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Biomarkers Identified and Agents Developed (Detail)

Understanding Tissue Issues
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Biomarkers Identified and Agents Developed

  • BCR-ABL, an abnormal gene produced by a specific chromosomal rearrangement or “translocation”, known as the Philadelphia chromosome. The altered BCR-ABL protein resulting from the Philadelphia chromosomal rearrangement is overexpressed (amplified) in most cases of chronic myelogenous leukemia (CML). Imatinib (Gleevac®) specifically targets or blocks (inhibits) the abnormal BCR-ABL protein, which is a type of protein known as a “tyrosine kinase receptor.”
  • HER2-neu, a protein on the surface of cells that is overexpressed (amplified) in approximately 25 to 30% of breast cancers and in some cancers of the stomach and the junction where the esophagus meets the stomach (gastroesophageal junction). HER2 protein overexpression leads to uncontrolled cell growth and division, and HER2 positive cancers tend to grow faster and be more aggressive than HER2 negative cancers. Trastuzumab (Herceptin®) is an agent known as a monoclonal antibody that targets the HER2 receptors, which may help keep the cancer from growing.
  • Mutations of the KRAS gene in advanced colorectal cancer have been found to be predictive of a poor response to agents that target the epidermal growth factor receptor (EGFR), such as cetuximab (Erbitux®). EGFR is often overexpressed in colorectal cancers. The KRAS gene is involved in many EGFR pathways, and it is thought that KRAS mutations may be a possible barrier to the effects of anti-EGFR agents. Such findings are important in guiding treatment decisions for patient with and without KRAS mutations.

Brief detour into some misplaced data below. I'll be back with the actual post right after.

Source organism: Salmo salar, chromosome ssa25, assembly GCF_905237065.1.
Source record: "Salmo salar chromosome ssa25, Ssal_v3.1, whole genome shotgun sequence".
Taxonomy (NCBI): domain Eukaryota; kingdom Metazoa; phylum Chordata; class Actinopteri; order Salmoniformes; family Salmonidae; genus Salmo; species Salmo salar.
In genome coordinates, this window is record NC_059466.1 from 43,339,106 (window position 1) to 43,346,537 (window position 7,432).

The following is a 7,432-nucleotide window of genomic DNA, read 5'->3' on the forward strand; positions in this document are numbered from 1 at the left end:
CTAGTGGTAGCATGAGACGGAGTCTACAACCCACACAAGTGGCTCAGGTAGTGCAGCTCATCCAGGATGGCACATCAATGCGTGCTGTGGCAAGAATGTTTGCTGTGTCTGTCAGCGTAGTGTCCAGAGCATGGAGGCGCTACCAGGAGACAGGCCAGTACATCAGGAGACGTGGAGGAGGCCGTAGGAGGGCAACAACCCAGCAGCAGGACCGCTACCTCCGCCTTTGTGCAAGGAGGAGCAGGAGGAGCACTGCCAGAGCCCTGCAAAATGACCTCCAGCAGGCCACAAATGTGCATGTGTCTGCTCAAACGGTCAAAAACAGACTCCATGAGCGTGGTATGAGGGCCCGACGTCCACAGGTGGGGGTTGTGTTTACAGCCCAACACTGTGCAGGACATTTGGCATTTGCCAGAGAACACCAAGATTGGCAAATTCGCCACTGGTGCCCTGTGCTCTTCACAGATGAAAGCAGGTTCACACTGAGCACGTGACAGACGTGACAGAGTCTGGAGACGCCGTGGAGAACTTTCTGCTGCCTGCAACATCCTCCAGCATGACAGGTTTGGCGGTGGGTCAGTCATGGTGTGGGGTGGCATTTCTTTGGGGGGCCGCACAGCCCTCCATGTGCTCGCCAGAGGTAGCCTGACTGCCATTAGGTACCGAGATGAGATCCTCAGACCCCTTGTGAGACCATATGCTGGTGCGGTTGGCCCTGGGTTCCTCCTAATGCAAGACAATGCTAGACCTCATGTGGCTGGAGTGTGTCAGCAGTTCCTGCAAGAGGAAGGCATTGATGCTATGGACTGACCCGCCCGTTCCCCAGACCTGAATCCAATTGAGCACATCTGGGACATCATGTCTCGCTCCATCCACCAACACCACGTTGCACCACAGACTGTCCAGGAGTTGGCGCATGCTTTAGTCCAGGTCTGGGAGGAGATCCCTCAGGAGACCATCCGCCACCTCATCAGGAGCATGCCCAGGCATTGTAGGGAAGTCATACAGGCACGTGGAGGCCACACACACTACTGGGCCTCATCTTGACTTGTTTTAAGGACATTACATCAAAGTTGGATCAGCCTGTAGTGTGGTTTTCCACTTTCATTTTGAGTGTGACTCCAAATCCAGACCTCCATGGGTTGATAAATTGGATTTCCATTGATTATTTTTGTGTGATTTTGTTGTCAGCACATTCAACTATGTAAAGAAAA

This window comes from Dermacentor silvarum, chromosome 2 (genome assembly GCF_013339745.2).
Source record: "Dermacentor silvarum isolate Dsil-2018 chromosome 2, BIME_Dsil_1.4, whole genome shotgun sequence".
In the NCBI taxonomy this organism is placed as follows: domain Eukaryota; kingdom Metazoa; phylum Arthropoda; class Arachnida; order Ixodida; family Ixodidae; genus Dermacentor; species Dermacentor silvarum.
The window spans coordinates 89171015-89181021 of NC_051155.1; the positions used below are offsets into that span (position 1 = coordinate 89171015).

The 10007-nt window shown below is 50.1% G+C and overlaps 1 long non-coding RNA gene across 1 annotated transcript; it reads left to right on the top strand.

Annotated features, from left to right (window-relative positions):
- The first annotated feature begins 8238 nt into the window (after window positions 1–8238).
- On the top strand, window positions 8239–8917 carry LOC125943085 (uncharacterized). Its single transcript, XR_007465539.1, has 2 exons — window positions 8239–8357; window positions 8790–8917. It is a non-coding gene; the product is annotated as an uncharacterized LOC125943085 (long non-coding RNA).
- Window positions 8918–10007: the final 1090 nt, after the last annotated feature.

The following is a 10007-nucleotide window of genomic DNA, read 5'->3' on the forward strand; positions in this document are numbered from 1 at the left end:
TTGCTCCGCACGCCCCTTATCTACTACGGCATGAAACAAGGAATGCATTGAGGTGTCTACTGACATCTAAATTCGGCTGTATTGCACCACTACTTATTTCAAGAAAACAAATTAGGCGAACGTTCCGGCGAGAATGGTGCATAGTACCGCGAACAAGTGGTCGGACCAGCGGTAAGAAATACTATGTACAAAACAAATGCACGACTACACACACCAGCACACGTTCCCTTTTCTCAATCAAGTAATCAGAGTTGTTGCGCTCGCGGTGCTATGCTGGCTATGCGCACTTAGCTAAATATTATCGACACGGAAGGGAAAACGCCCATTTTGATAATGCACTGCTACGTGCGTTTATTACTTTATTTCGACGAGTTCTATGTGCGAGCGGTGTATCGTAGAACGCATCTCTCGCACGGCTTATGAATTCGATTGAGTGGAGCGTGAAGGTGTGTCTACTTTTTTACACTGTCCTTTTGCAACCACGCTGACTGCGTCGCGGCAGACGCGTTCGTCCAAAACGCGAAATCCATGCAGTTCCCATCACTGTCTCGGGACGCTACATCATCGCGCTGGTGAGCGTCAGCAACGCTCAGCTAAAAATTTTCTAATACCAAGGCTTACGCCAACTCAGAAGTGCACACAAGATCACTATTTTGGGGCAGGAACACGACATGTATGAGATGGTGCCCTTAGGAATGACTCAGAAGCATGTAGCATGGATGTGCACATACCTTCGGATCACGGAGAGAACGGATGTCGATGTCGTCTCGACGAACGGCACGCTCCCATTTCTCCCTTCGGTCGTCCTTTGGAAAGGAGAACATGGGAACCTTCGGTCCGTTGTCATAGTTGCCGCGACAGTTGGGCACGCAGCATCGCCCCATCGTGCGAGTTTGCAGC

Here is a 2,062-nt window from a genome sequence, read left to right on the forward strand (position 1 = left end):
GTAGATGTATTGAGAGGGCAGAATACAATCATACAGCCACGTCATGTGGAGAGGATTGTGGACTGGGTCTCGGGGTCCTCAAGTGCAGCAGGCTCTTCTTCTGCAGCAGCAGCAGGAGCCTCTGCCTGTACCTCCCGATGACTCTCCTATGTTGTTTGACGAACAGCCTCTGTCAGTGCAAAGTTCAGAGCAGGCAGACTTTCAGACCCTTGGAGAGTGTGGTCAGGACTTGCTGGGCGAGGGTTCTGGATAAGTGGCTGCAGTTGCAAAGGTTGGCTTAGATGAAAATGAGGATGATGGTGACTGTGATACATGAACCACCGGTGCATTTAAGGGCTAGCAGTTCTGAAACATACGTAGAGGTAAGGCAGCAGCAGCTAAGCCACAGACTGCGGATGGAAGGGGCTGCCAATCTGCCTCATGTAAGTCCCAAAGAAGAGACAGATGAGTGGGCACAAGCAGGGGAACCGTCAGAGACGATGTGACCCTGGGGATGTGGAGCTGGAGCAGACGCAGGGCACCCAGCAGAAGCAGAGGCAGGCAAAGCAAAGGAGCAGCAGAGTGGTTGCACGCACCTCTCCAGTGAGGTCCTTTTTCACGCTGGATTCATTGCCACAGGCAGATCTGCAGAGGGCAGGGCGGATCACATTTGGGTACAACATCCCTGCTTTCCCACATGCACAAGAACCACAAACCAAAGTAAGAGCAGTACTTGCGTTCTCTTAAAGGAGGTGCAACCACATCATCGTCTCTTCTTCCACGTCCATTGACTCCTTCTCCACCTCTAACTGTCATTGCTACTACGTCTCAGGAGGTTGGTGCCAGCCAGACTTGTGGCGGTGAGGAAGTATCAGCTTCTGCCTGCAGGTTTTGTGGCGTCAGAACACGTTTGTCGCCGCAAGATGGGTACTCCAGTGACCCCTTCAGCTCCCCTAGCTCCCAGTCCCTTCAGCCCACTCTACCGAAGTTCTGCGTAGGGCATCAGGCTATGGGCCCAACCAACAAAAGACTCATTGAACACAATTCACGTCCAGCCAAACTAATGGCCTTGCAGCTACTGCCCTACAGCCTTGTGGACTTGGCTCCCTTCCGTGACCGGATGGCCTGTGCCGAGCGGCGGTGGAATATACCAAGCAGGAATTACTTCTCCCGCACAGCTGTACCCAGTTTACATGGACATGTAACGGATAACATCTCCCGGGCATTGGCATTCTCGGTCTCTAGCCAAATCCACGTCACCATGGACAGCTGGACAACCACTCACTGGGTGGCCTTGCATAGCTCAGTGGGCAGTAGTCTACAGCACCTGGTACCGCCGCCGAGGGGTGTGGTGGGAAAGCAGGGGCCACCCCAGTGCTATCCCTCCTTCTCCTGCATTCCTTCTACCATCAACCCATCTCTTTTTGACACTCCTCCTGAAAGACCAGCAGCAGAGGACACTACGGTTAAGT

• C-KIT is a protein (tyrosine kinase receptor) that is mutated and abnormally activated in cells in gastrointestinal stromal tumors (GIST). The agent imatinib (Gleevec®) is a tyrosine kinase receptor inhibitor, which blocks the C-kit receptors, inhibiting cell proliferation. (As noted above, imatinib is also used in the treatment of patients with CML caused by overexpression of the abnormal tyrosine kinase receptor protein BCR-ABL.
  • Patients with non-small-cell lung cancer who have mutations in a specific region of the EGFR gene have had an improved response to treatment with gefitinib (Iressa®) compared to patients without such mutations.

Researchers have found that gefitinib interacts with the EGFR protein precisely in the region where the EGFR gene is mutated. Most patients with malignant melanoma, an aggressive skin cancer, have mutations of a gene called B-RAF. In those patients, the agent vemurafenib (Zelboraf®) inhibits B-RAF activity, inhibiting cell proliferation.

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